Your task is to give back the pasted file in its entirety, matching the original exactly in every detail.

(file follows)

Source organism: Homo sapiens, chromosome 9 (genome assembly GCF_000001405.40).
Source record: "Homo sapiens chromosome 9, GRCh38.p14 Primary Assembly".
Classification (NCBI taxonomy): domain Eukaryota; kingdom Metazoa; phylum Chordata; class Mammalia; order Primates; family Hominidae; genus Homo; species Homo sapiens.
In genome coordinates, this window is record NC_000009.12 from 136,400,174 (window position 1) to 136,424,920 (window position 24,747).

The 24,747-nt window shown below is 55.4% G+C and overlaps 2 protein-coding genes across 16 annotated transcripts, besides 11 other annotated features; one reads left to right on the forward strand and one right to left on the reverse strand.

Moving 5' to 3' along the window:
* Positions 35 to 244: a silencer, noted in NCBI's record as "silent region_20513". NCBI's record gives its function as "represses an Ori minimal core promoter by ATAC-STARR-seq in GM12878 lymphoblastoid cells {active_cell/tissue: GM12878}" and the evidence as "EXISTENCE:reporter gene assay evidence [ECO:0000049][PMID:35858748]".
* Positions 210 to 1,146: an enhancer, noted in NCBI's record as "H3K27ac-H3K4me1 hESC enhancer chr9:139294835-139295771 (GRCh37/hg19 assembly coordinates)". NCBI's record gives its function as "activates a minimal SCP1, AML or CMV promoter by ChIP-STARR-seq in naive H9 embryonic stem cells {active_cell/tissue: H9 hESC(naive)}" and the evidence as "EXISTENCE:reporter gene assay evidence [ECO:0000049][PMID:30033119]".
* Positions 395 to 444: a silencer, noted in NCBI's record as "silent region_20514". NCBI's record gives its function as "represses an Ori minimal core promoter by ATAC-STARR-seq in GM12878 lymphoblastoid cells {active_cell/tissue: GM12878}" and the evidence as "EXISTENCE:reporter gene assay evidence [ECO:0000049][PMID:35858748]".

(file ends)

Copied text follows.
Source organism: Homo sapiens, chromosome 9 (genome assembly GCF_000001405.40).
Source record: "Homo sapiens chromosome 9, GRCh38.p14 Primary Assembly".
Classification (NCBI taxonomy): domain Eukaryota; kingdom Metazoa; phylum Chordata; class Mammalia; order Primates; family Hominidae; genus Homo; species Homo sapiens.
In genome coordinates, this window is record NC_000009.12 from 136,400,174 (window position 1) to 136,424,920 (window position 24,747).

The 24,747-nt window shown below is 55.4% G+C and overlaps 2 protein-coding genes across 16 annotated transcripts, besides 11 other annotated features; one reads left to right on the forward strand and one right to left on the reverse strand.

Moving 5' to 3' along the window:
* Positions 35 to 244: a silencer, noted in NCBI's record as "silent region_20513". NCBI's record gives its function as "represses an Ori minimal core promoter by ATAC-STARR-seq in GM12878 lymphoblastoid cells {active_cell/tissue: GM12878}" and the evidence as "EXISTENCE:reporter gene assay evidence [ECO:0000049][PMID:35858748]".
* Positions 210 to 1,146: an enhancer, noted in NCBI's record as "H3K27ac-H3K4me1 hESC enhancer chr9:139294835-139295771 (GRCh37/hg19 assembly coordinates)". NCBI's record gives its function as "activates a minimal SCP1, AML or CMV promoter by ChIP-STARR-seq in naive H9 embryonic stem cells {active_cell/tissue: H9 hESC(naive)}" and the evidence as "EXISTENCE:reporter gene assay evidence [ECO:0000049][PMID:30033119]".
* Positions 395 to 444: a silencer, noted in NCBI's record as "silent region_20514". NCBI's record gives its function as "represses an Ori minimal core promoter by ATAC-STARR-seq in GM12878 lymphoblastoid cells {active_cell/tissue: GM12878}" and the evidence as "EXISTENCE:reporter gene assay evidence [ECO:0000049][PMID:35858748]".